Australia was in a good position to prevent the pandemic affecting the population. The government knew of the spread around the world and the Commonwealth Quarantine Service had been informed in July of 1918 of an impending epidemic of a "severe form of influenza"17. Despite censorship the public were aware to some degree through the newspapers. These had published updates over the months from June to October 1918, documenting the spread to countries such as England18, Europe19, South Africa20, 21 and the USA229, 23. Capetown in South Africa was of particular importance because of the ships calling in there on there way back from Europe as they returned the soldiers at the end of the war. The newspaper articles were typically small and factual and had not sensationalised the issue. In mid-October 1918 cables (telegrams) were received from New Zealand and South Africa, warning of the pandemic:

A telegram from the New Zealand Government24

A telegram from the South Africa Government24

Australia, being isolated by nature of its circumference of large oceans, had an advantage: travel from most countries enabled sufficient time to determine if influenza was on board any ship. The exceptions were travel from New Zealand and the north. As travel to and from Australia was only by ship, Australia only had to shut down its ports, which it did on 17th October 1918. This was just in time as the first ship with influenza, the SS Mataram, arrived in Darwin from Singapore the next day. Another ship, the Chiron, arrived with influenza in Broome, W.A. from Singapore25. Another ship, arriving in Sydney from New Zealand on 25th October, had patients with influenza and was successfully quarantined at the North Head Quarantine station. In December, the HMAT Boonah, having left England in October 2018, arrived in Western Australia with over 300 sick men in board. The ship was quarantined at Woodman Park where the soldiers disembarked. Twenty seven soldiers died as well as four medical staff. The Australian Quarantine Service intercepted 323 vessels over the first 6 months of the quarantine: 173 of these had influenza on board. Infected passengers were quarantined until fully recovered. The service checked 81,510 people and identified 1,102 infected with influenza26.

On 26th and 27th November 1918 the Australian Government held a national influenza planning conference in Melbourne. Present were the state Ministers of Public Health, the director generals of each state health department and the presidents of the state British Medical Association (the AMA did not begin until 1962). At the conference it was determined that each state would organise, as required:
  • maritime quarantine
  • land quarantine, including transport restrictions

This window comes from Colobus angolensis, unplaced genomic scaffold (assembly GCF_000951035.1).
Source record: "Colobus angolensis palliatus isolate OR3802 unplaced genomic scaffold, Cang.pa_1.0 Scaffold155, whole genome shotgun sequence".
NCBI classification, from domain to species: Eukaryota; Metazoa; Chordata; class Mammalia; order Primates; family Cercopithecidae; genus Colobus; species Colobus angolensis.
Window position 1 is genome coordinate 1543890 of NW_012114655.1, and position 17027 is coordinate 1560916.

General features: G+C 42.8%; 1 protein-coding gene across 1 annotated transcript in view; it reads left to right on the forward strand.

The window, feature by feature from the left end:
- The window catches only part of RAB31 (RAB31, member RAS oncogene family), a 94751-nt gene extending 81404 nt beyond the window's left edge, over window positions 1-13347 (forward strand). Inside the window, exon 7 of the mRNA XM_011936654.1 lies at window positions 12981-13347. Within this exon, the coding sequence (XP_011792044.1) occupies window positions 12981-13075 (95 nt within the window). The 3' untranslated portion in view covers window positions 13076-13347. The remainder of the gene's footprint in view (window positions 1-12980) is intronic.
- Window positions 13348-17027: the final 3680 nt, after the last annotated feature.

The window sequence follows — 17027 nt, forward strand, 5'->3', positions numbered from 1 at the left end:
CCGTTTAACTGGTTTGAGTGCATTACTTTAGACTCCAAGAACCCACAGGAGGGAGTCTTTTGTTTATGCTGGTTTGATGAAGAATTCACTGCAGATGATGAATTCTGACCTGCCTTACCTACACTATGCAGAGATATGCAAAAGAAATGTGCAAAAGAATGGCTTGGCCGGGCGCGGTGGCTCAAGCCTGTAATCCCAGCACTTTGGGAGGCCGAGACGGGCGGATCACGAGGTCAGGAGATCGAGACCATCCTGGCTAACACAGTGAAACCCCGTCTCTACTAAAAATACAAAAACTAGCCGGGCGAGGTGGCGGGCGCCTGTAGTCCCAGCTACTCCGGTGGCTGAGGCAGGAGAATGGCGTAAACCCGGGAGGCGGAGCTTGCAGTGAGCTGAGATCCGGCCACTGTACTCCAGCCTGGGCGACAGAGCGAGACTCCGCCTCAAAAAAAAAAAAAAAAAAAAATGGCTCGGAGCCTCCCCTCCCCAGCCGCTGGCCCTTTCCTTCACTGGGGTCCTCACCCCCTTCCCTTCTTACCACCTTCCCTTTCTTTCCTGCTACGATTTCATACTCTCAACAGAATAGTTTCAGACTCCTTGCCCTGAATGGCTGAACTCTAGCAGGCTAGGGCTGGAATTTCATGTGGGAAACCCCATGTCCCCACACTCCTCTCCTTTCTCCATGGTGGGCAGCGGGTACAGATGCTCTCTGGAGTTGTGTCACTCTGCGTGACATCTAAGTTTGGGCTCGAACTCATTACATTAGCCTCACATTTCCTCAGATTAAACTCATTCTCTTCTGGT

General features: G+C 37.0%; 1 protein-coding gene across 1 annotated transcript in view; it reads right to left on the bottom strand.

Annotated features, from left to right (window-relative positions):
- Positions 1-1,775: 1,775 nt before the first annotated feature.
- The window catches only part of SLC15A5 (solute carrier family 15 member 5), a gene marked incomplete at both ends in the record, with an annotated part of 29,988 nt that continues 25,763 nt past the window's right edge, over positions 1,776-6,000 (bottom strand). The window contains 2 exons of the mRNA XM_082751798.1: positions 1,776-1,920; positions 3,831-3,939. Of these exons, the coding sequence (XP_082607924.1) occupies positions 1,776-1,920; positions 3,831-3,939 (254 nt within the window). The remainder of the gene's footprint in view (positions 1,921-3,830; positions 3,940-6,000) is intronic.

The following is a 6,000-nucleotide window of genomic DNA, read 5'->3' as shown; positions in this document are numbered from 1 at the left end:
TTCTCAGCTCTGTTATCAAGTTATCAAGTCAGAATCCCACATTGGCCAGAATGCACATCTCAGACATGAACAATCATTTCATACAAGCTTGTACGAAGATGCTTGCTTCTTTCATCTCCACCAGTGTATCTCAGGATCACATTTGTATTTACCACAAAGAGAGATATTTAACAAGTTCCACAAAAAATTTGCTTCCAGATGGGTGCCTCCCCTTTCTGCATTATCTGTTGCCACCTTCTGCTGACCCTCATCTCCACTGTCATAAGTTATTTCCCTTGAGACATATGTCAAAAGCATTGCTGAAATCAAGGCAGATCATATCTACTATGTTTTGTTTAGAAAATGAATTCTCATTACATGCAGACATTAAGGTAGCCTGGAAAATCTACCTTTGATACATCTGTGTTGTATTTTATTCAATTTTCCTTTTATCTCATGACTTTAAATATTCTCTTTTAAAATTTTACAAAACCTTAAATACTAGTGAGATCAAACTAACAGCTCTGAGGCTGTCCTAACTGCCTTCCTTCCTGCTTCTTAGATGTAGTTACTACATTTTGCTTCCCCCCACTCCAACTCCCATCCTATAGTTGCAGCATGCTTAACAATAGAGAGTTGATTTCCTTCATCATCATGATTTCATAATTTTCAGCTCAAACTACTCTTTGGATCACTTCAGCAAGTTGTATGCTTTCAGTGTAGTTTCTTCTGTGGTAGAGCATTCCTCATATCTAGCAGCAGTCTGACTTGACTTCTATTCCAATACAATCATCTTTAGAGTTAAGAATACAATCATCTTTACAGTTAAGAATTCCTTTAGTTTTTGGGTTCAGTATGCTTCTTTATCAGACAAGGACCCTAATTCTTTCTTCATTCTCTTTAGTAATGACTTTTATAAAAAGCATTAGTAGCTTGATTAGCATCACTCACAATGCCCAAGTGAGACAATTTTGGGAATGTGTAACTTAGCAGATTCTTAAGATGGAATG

• the declaration to the Commonwealth Quarantine Service of any case of pneumonic influenza
  • emergency hospitals
  • vaccinations
  • ambulance services
  • medical staff
  • public health campaigns
NSW Influenza Organizational Management
NSW Influenza Organizational Management
NSW State Archives & Records
Click to enlarge
And that upon the declaration of a state being infected that
  • interstate land and maritime transport (except goods and mail) would cease
  • all public meetings would cease including schools, church meetings, cinemas, music halls, race meetings
  • military camps would be disbanded
  • the Commonwealth would make military medical and nursing staff available
Further recommendations included:
  • the formation of state advisory committees consisting of each state Chief Health Officer and a limited number of members from the local British Medical Associations.
  • establishing vaccine depôts
  • the establishment of special hospitals
  • organising medical and nursing assistance
  • issuing advice to local authorities
  • supplying the public with respirators (masks)
  • that each state had to come up with a contingency plan to cope with greater numbers should these services be overwhelmed.
Whilst this represented good early planning by allowing each state to have individual control, the Government had lost an opportunity for a well-co-ordinanated approach. Later differences in management and bickering between states reduced the effectiveness of the campaign. Cumpston was critical of the lack of co-ordination amongst the states11a.

The following quarantine stations were used to quarantine incoming passengers in 1919:

  • North Head in Sydney, New South Wales
  • Lytton in Brisbane
  • Point Nepean in Victoria
  • Bruny Island in Tasmania
  • Woodman Point in Western Australia
  • Torrens Island in South Australia
  • Channel Island near Darwin in the Northern Territory

In 1919 there were significant numbers of soldiers returning from the war. Many of the naval ships, whilst still in the northern hemisphere, had to deal with the Spanish Flu. These included the destroyer HMAS Huon, the battleship HMAS Australia, HMAS Melbourne, HMAS Sydney, the Torrens and the HMAS Brisbane. The HMAS Brisbane had 183 of her crew of 400 become infected: three died. The troop carrier HMAT Barambah was heavily affected with half of the people on board coming down with influenza, twenty died (this included four of the nurses).

The Royal Australia Navy provided a former patrol vessel, the HMAS Sleuth, to monitor each ship coming into the North Head Quarantine Station in Sydney, to ensure no soldier jumped ship. The Sleuth was attached to the training ship HMAS Tingira, which was moored in Rose Bay14. In February approximately 1,000 soldiers fled the North Head Quarantine Station when they became aware it was infested with snakes. They were marched through Sydney and made to camp on the Sydney Cricket Ground for four days to fulfill quarantine27.